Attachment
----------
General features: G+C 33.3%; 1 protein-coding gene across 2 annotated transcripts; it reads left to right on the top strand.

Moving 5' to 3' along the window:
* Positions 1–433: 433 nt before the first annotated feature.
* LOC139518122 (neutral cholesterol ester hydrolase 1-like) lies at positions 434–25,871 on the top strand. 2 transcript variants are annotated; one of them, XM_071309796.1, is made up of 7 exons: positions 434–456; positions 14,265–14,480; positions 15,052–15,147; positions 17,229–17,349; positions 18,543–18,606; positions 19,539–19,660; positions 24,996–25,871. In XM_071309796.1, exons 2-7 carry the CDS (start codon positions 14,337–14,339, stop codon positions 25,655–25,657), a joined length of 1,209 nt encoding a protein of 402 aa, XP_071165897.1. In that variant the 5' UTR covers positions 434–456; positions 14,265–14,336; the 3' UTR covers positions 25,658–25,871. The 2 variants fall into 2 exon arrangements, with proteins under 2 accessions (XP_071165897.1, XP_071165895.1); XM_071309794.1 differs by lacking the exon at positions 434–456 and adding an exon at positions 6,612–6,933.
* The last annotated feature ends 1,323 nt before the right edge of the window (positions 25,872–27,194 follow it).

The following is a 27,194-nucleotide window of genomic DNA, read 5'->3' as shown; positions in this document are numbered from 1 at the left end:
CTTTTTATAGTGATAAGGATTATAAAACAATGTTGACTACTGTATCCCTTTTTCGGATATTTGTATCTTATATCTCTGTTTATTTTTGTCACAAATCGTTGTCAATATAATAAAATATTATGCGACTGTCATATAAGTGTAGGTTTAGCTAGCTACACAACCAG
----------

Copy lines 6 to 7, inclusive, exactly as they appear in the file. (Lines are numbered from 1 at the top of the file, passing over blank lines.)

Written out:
The following is a 27,194-nucleotide window of genomic DNA, read 5'->3' as shown; positions in this document are numbered from 1 at the left end:
CTTTTTATAGTGATAAGGATTATAAAACAATGTTGACTACTGTATCCCTTTTTCGGATATTTGTATCTTATATCTCTGTTTATTTTTGTCACAAATCGTTGTCAATATAATAAAATATTATGCGACTGTCATATAAGTGTAGGTTTAGCTAGCTACACAACCAG